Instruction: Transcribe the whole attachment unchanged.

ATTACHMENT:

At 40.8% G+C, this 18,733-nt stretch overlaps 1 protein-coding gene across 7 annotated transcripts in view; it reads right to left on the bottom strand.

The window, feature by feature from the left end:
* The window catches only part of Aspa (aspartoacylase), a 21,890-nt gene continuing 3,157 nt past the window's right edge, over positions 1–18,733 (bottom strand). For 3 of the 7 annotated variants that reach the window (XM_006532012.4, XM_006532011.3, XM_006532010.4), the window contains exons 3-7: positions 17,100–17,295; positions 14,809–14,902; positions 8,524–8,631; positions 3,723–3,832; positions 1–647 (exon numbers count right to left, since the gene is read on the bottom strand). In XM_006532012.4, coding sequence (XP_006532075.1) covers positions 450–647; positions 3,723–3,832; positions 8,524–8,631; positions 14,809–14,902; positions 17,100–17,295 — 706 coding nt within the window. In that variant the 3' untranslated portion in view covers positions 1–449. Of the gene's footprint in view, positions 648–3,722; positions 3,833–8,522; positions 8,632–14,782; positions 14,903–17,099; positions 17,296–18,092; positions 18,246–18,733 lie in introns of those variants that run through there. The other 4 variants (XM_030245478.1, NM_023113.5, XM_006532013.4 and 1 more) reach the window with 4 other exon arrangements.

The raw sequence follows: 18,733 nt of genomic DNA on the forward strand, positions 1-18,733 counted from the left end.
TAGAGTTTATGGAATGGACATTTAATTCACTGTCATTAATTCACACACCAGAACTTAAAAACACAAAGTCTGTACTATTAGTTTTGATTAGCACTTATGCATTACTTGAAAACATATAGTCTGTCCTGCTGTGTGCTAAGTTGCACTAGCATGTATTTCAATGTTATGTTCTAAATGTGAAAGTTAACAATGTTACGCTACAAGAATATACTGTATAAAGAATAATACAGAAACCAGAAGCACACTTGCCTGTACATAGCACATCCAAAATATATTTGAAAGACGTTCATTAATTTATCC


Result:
At 40.8% G+C, this 18,733-nt stretch overlaps 1 protein-coding gene across 7 annotated transcripts in view; it reads right to left on the bottom strand.

The window, feature by feature from the left end:
* The window catches only part of Aspa (aspartoacylase), a 21,890-nt gene continuing 3,157 nt past the window's right edge, over positions 1–18,733 (bottom strand). For 3 of the 7 annotated variants that reach the window (XM_006532012.4, XM_006532011.3, XM_006532010.4), the window contains exons 3-7: positions 17,100–17,295; positions 14,809–14,902; positions 8,524–8,631; positions 3,723–3,832; positions 1–647 (exon numbers count right to left, since the gene is read on the bottom strand). In XM_006532012.4, coding sequence (XP_006532075.1) covers positions 450–647; positions 3,723–3,832; positions 8,524–8,631; positions 14,809–14,902; positions 17,100–17,295 — 706 coding nt within the window. In that variant the 3' untranslated portion in view covers positions 1–449. Of the gene's footprint in view, positions 648–3,722; positions 3,833–8,522; positions 8,632–14,782; positions 14,903–17,099; positions 17,296–18,092; positions 18,246–18,733 lie in introns of those variants that run through there. The other 4 variants (XM_030245478.1, NM_023113.5, XM_006532013.4 and 1 more) reach the window with 4 other exon arrangements.

The raw sequence follows: 18,733 nt of genomic DNA on the forward strand, positions 1-18,733 counted from the left end.
TAGAGTTTATGGAATGGACATTTAATTCACTGTCATTAATTCACACACCAGAACTTAAAAACACAAAGTCTGTACTATTAGTTTTGATTAGCACTTATGCATTACTTGAAAACATATAGTCTGTCCTGCTGTGTGCTAAGTTGCACTAGCATGTATTTCAATGTTATGTTCTAAATGTGAAAGTTAACAATGTTACGCTACAAGAATATACTGTATAAAGAATAATACAGAAACCAGAAGCACACTTGCCTGTACATAGCACATCCAAAATATATTTGAAAGACGTTCATTAATTTATCC